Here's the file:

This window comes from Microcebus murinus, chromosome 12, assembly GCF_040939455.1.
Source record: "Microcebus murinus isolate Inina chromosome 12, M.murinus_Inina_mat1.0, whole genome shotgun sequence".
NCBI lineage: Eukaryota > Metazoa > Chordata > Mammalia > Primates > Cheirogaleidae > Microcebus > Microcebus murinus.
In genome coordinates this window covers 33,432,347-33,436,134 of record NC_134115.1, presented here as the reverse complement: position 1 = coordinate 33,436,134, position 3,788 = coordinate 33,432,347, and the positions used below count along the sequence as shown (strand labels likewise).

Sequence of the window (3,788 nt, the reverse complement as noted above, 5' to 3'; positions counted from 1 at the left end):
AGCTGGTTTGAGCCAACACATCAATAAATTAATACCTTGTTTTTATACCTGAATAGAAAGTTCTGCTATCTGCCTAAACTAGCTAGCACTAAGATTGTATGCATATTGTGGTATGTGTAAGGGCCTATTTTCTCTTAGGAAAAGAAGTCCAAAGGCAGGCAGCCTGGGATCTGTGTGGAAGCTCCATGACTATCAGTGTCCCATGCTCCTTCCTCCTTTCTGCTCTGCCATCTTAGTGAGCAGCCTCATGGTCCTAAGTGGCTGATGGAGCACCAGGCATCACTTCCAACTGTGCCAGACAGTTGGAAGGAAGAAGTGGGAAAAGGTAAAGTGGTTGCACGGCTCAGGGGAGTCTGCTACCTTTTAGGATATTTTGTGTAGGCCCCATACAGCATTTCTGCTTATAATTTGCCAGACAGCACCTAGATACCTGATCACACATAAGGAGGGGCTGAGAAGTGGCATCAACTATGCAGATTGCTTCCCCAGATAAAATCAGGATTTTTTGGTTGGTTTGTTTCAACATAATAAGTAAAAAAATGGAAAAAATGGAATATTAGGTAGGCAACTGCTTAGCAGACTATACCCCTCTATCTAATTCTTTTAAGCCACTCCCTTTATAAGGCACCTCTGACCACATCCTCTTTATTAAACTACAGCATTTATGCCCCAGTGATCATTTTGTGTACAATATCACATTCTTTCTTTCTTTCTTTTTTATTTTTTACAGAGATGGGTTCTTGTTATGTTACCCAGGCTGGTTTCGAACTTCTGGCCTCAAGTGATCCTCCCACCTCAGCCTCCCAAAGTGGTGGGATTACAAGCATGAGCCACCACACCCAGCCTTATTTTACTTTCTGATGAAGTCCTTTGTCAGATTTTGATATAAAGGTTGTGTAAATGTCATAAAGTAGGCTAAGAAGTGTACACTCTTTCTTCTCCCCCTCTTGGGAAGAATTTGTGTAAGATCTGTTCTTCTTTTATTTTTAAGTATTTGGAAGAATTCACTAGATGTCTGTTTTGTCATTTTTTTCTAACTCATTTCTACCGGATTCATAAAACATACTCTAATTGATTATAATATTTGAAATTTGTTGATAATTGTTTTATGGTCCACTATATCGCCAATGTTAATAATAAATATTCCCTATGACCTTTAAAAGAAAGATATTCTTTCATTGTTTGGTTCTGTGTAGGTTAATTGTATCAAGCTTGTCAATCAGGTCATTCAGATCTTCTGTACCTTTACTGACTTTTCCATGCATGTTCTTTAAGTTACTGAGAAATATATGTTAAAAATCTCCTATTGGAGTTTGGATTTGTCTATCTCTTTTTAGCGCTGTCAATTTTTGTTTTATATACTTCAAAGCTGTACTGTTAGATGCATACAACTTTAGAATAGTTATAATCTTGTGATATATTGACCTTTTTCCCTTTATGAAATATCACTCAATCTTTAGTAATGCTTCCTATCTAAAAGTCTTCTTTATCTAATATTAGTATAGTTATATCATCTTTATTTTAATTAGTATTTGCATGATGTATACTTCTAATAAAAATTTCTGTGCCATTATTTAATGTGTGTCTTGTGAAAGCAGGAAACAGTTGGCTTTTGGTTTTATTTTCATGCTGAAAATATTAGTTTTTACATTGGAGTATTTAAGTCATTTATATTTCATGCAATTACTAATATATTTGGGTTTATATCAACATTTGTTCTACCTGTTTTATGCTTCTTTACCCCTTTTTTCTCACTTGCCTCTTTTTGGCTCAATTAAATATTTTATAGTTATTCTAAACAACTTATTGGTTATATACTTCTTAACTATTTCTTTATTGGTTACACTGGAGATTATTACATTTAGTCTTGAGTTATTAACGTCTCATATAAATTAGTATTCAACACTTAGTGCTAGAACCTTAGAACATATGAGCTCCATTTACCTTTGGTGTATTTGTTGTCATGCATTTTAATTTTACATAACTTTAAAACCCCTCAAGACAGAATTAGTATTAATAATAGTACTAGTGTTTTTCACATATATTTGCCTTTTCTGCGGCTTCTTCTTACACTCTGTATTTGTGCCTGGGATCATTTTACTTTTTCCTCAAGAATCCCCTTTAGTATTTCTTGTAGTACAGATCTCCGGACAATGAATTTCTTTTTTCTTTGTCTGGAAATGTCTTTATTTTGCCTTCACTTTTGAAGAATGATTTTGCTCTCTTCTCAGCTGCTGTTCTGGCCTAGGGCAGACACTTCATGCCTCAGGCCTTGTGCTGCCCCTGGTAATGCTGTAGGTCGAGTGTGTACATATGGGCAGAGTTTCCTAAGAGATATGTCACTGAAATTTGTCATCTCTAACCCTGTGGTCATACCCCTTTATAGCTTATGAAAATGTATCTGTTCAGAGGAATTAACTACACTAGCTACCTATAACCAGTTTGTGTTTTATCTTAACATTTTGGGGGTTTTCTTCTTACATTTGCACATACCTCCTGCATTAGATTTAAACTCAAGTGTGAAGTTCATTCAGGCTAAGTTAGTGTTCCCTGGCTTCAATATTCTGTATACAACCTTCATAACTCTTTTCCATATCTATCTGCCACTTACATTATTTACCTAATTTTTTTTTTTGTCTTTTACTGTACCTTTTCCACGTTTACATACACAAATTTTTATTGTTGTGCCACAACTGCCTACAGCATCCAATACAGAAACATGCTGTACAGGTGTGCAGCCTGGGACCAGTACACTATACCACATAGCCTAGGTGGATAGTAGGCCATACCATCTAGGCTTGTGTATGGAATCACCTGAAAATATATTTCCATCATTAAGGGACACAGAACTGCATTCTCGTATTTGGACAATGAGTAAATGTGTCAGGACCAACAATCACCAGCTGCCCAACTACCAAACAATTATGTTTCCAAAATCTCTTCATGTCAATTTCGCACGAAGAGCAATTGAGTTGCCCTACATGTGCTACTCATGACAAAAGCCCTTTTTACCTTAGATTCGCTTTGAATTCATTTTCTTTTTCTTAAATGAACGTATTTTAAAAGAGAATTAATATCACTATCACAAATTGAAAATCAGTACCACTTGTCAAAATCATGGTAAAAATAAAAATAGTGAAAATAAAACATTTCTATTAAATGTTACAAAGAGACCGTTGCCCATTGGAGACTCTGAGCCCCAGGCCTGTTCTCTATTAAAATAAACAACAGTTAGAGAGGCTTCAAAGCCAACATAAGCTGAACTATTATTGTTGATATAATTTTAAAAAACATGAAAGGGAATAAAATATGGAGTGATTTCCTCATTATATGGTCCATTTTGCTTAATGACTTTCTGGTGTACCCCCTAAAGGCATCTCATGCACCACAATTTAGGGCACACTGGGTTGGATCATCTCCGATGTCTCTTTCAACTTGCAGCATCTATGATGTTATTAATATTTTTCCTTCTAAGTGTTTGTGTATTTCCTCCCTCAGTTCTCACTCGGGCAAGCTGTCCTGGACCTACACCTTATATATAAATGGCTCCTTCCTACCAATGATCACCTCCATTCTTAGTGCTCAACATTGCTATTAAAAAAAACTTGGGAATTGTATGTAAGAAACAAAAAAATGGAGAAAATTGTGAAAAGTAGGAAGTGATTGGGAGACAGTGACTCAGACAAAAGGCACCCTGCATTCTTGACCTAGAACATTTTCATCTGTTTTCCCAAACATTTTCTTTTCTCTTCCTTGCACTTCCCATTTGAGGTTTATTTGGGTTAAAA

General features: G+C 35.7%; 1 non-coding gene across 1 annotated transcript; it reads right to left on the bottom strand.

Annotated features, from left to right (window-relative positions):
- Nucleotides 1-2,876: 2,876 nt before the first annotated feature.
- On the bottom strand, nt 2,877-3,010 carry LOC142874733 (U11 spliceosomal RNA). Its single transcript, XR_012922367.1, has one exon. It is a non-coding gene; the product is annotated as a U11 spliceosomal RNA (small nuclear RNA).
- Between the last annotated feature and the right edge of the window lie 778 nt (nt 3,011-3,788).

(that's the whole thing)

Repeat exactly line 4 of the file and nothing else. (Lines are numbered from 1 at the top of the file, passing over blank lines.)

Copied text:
In genome coordinates this window covers 33,432,347-33,436,134 of record NC_134115.1, presented here as the reverse complement: position 1 = coordinate 33,436,134, position 3,788 = coordinate 33,432,347, and the positions used below count along the sequence as shown (strand labels likewise).